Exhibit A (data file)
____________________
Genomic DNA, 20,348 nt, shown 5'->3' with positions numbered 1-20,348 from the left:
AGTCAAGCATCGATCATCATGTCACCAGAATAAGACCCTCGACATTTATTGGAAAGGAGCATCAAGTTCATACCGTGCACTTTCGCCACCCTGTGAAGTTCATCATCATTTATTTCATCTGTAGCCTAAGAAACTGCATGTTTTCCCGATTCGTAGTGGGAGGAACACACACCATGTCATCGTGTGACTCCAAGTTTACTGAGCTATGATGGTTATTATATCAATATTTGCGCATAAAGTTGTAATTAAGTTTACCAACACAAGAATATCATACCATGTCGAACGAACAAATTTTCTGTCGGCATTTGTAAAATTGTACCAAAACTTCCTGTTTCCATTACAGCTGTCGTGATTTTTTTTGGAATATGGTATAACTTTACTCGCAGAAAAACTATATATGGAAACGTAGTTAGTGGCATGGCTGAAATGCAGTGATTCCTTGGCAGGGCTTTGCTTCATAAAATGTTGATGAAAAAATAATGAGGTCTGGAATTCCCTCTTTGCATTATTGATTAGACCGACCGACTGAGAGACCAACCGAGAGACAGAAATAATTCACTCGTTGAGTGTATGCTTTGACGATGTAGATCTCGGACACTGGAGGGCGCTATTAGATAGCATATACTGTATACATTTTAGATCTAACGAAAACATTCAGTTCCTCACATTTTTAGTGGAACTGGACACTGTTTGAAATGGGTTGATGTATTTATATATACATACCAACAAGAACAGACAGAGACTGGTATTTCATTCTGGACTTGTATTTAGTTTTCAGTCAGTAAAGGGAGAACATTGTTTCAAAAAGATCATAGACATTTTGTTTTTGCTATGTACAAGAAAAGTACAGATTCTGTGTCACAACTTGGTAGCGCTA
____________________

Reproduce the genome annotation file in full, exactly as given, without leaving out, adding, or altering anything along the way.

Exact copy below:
Genomic DNA, 20,348 nt, shown 5'->3' with positions numbered 1-20,348 from the left:
AGTCAAGCATCGATCATCATGTCACCAGAATAAGACCCTCGACATTTATTGGAAAGGAGCATCAAGTTCATACCGTGCACTTTCGCCACCCTGTGAAGTTCATCATCATTTATTTCATCTGTAGCCTAAGAAACTGCATGTTTTCCCGATTCGTAGTGGGAGGAACACACACCATGTCATCGTGTGACTCCAAGTTTACTGAGCTATGATGGTTATTATATCAATATTTGCGCATAAAGTTGTAATTAAGTTTACCAACACAAGAATATCATACCATGTCGAACGAACAAATTTTCTGTCGGCATTTGTAAAATTGTACCAAAACTTCCTGTTTCCATTACAGCTGTCGTGATTTTTTTTGGAATATGGTATAACTTTACTCGCAGAAAAACTATATATGGAAACGTAGTTAGTGGCATGGCTGAAATGCAGTGATTCCTTGGCAGGGCTTTGCTTCATAAAATGTTGATGAAAAAATAATGAGGTCTGGAATTCCCTCTTTGCATTATTGATTAGACCGACCGACTGAGAGACCAACCGAGAGACAGAAATAATTCACTCGTTGAGTGTATGCTTTGACGATGTAGATCTCGGACACTGGAGGGCGCTATTAGATAGCATATACTGTATACATTTTAGATCTAACGAAAACATTCAGTTCCTCACATTTTTAGTGGAACTGGACACTGTTTGAAATGGGTTGATGTATTTATATATACATACCAACAAGAACAGACAGAGACTGGTATTTCATTCTGGACTTGTATTTAGTTTTCAGTCAGTAAAGGGAGAACATTGTTTCAAAAAGATCATAGACATTTTGTTTTTGCTATGTACAAGAAAAGTACAGATTCTGTGTCACAACTTGGTAGCGCTA